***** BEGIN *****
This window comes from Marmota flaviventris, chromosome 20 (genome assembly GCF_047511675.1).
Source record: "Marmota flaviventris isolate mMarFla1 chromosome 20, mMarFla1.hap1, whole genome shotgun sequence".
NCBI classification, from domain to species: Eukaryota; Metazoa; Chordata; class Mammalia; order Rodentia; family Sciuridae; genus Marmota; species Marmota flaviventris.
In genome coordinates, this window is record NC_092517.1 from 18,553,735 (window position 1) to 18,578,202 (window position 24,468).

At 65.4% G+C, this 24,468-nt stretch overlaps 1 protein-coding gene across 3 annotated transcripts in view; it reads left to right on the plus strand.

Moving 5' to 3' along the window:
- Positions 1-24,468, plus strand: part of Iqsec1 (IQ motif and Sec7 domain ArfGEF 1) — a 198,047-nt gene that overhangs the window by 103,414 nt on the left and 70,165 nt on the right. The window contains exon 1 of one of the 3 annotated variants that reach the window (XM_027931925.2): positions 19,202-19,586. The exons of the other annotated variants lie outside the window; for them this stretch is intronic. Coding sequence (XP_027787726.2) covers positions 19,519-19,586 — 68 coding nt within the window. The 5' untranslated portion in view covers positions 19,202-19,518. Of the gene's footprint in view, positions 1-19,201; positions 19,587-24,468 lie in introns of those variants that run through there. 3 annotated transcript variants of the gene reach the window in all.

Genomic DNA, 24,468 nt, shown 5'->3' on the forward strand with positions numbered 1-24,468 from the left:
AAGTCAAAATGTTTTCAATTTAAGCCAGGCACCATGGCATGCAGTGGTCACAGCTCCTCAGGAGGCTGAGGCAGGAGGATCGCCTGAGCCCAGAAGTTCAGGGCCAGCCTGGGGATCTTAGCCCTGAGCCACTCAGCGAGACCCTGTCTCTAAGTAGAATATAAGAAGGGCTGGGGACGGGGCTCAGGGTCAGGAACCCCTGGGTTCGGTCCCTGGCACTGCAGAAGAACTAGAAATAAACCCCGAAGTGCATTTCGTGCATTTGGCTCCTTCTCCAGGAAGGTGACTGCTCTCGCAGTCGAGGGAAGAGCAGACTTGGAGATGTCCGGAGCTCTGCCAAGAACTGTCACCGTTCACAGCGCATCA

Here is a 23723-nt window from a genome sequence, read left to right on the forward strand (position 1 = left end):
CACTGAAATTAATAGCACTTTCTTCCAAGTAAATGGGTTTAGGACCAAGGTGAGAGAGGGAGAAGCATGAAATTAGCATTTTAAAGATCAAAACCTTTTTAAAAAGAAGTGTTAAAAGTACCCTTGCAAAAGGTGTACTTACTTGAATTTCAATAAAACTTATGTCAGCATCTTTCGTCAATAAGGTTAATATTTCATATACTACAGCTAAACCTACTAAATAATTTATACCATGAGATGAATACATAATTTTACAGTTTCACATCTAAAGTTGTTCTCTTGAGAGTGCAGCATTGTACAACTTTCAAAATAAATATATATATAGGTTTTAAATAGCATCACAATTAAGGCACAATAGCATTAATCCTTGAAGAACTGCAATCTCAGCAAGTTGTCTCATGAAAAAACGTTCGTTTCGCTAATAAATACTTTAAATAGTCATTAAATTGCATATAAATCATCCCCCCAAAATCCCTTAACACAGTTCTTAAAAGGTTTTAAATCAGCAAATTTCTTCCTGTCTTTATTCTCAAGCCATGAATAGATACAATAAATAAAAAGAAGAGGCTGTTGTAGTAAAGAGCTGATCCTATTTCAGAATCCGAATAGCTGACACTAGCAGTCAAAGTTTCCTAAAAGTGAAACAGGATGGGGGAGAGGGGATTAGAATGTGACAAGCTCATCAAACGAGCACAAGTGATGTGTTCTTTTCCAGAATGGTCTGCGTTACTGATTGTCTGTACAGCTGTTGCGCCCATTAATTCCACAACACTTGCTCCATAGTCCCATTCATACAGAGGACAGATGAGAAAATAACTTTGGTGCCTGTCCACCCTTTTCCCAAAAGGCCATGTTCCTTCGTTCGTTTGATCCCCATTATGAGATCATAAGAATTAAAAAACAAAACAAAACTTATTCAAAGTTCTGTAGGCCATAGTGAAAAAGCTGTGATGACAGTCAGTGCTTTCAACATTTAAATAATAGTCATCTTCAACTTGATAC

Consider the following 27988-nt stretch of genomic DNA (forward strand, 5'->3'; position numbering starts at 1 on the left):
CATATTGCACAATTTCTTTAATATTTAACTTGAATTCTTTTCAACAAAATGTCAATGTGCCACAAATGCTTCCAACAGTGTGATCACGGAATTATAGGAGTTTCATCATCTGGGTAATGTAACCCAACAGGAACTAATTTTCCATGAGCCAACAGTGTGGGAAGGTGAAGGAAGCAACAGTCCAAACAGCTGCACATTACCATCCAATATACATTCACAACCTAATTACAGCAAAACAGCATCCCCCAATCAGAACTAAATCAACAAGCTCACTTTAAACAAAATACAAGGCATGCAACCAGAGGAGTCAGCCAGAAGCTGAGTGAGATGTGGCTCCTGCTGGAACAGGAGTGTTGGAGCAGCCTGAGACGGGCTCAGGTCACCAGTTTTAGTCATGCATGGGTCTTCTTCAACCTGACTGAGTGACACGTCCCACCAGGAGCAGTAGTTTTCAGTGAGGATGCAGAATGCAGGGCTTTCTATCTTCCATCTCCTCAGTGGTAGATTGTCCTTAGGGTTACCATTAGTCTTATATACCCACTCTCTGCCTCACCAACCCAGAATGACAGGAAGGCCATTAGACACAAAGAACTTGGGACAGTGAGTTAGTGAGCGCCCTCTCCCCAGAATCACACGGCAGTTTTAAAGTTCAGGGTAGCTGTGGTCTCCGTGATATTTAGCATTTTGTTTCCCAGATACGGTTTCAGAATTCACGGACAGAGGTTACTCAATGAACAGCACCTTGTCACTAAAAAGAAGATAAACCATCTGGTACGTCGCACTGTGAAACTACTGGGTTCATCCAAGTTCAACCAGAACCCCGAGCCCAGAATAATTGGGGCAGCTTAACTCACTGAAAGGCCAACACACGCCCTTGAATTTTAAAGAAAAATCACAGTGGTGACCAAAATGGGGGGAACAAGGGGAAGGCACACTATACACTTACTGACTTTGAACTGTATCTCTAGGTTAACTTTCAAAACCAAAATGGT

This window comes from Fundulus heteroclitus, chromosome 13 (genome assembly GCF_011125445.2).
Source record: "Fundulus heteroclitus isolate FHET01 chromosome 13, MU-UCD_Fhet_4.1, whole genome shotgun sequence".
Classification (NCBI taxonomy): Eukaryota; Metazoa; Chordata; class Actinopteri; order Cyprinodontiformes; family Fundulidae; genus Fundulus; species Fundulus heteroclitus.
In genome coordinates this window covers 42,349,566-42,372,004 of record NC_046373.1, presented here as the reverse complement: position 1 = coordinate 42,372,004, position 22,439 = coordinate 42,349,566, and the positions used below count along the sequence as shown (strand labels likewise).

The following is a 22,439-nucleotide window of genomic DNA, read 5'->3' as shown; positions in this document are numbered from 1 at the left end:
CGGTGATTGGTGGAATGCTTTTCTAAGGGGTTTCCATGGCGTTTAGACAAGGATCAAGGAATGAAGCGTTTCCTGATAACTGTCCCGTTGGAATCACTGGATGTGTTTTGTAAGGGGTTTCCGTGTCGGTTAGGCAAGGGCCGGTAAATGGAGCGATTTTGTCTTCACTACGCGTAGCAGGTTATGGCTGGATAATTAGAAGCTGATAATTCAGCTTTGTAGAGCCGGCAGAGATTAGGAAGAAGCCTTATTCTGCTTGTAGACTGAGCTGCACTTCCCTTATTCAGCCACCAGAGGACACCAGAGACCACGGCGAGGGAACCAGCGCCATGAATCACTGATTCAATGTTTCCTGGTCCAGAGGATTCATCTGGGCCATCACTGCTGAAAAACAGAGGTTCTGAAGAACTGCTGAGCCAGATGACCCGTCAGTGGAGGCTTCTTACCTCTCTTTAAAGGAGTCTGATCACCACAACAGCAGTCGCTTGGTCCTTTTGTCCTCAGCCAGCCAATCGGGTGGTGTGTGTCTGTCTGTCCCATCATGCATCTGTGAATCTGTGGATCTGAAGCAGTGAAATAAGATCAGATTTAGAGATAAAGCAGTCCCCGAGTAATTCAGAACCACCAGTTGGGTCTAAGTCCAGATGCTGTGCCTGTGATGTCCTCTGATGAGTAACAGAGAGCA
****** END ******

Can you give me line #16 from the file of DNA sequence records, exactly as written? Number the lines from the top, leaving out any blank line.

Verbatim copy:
Classification (NCBI taxonomy): Eukaryota; Metazoa; Chordata; class Actinopteri; order Cyprinodontiformes; family Fundulidae; genus Fundulus; species Fundulus heteroclitus.